The album's original working title was Music to Stop Clocks before being changed to This Is a Revolution of the Mind, a line from James Brown's "King Heroin" (1972). Clayton-Lea found this title "would blatantly publicize the health-conscious change of attitude".[3] It was changed again to P.S. I Love You—a line from "The Loved Ones" and "Pidgin English"[1]—before settling on Imperial Bedroom, the name of a track Costello wrote and recorded after the sessions wrapped.[5] He later remarked that the chosen title had "just the right combination of splendour and sleaze to fit all the tracks on the album".[1]

Later work edit

After completing the basic tracks in November 1981, Costello and the Attractions debuted several Imperial Bedroom tracks live during shows throughout late-December.[4] Reviewing the newer numbers during the New Year's Eve show, Robert Palmer of The New York Times commented: "Some of them have the harmonic and melodic sophistication of pop standards from the 1930s and 1940s."[13] On 7 January 1982, the band performed with the Royal Philharmonic Orchestra at the Royal Albert Hall in London, mostly playing older hits and songs from Almost Blue and Imperial Bedroom.[4]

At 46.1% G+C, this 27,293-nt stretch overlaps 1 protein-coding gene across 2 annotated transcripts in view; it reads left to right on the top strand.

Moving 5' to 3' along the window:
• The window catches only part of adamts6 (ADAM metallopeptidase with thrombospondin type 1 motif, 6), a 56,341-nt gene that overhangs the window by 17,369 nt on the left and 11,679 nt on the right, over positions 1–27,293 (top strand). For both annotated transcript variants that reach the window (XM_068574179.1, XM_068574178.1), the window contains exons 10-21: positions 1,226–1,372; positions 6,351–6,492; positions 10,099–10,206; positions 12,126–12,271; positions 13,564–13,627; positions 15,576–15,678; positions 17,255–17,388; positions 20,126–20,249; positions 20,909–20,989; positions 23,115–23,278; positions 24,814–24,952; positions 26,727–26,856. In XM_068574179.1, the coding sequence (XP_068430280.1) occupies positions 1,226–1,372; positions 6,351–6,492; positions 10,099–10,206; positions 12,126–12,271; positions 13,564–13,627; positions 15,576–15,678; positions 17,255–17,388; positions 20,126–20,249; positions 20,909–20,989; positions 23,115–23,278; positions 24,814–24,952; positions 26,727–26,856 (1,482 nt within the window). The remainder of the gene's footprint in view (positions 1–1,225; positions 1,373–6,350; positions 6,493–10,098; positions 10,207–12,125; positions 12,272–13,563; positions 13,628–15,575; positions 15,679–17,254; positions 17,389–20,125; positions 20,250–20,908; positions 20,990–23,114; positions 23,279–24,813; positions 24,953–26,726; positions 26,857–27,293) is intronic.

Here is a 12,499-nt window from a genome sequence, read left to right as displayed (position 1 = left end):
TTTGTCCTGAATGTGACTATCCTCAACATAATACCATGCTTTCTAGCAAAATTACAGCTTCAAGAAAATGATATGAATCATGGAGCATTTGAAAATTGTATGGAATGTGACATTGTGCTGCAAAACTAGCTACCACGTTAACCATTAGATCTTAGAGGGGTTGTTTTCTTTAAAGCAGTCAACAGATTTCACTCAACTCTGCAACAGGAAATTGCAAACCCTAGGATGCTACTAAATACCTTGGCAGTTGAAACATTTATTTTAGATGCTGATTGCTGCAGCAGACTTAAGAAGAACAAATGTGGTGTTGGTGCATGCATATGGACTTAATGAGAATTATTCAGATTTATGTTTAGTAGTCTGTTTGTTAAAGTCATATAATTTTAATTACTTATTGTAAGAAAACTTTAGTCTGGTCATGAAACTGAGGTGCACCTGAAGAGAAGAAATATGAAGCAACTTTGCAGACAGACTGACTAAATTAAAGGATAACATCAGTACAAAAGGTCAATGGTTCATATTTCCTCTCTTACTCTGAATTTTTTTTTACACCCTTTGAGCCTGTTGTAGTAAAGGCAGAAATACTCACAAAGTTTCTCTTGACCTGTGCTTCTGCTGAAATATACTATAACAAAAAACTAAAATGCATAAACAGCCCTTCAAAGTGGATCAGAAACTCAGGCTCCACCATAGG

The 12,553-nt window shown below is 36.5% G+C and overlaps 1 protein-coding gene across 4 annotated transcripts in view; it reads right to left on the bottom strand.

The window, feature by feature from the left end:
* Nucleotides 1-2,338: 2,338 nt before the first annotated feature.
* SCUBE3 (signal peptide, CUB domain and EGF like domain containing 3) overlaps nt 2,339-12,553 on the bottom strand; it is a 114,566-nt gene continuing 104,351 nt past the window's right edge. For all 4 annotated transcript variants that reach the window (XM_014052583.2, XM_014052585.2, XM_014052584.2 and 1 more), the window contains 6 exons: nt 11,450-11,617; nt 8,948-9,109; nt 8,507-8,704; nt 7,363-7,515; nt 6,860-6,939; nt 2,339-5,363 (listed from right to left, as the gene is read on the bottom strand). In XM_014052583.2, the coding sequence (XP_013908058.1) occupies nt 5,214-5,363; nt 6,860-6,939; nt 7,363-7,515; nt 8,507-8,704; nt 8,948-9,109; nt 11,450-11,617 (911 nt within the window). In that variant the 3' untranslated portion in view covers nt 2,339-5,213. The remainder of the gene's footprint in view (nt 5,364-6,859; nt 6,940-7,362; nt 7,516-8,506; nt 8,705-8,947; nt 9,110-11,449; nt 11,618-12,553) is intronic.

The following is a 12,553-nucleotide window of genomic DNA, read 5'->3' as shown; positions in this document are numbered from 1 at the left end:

Costello continued tinkering with the Imperial Bedroom recordings alone throughout early 1982, including experimenting with vocal inflections on "Kid About It", "Human Hands" and "Pidgin English".[5] He also overdubbed "vocal groups" onto "Tears Before Bedtime", "The Loved Ones" and "Town Cryer" as a way to contrast with the more straightforward approaches in "Almost Blue", "Man Out of Time" and "The Long Honeymoon".[6] Biographer Graeme Thomson states that he wanted to move away from "having one feel throughout", a trait that had permeated Almost Blue.[4] He also commented that he believed the vocal and instrumental additions set Imperial Bedroom apart from his prior works.[6] The album was completed by March.[4]

Music and lyrics edit

[The songs] exhibit a malaise of the spirit and a sinking feeling about happy endings. The souring and spoiling of England was just under way. Passing from town to town on the tours of the early '80s, I came to know some people who seemed just as disenchanted and discouraged. Their stories found their way into these songs.[5]

—Elvis Costello, 2002